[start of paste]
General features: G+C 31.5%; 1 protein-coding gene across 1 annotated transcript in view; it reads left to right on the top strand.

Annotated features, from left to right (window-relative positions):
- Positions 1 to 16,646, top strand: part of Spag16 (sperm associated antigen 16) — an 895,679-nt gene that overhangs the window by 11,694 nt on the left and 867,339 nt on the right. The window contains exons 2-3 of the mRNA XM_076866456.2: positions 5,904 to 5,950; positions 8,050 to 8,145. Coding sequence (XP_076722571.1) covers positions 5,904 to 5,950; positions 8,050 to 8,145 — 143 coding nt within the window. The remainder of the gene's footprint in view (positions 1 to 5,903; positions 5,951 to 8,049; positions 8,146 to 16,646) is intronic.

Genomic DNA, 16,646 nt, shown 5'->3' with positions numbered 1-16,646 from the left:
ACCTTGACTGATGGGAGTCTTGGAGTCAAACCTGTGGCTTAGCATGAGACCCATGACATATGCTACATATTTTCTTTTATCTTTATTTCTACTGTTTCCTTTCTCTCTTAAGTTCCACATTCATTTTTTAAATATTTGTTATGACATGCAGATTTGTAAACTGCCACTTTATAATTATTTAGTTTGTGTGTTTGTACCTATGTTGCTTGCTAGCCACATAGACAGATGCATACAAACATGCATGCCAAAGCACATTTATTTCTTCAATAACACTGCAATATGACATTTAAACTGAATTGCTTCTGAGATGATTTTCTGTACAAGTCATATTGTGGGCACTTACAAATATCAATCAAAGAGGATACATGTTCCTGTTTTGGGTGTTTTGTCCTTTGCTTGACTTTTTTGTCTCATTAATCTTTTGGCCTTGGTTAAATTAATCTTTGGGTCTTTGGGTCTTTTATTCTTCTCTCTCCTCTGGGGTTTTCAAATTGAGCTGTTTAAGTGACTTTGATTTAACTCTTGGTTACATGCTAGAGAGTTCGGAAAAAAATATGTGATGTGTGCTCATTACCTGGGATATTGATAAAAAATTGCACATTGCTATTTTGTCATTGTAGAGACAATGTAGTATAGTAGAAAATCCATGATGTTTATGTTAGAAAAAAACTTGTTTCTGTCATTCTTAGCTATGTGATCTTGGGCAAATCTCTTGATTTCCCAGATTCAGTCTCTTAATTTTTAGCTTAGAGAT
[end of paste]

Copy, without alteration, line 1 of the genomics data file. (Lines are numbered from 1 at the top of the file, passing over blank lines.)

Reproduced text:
General features: G+C 31.5%; 1 protein-coding gene across 1 annotated transcript in view; it reads left to right on the top strand.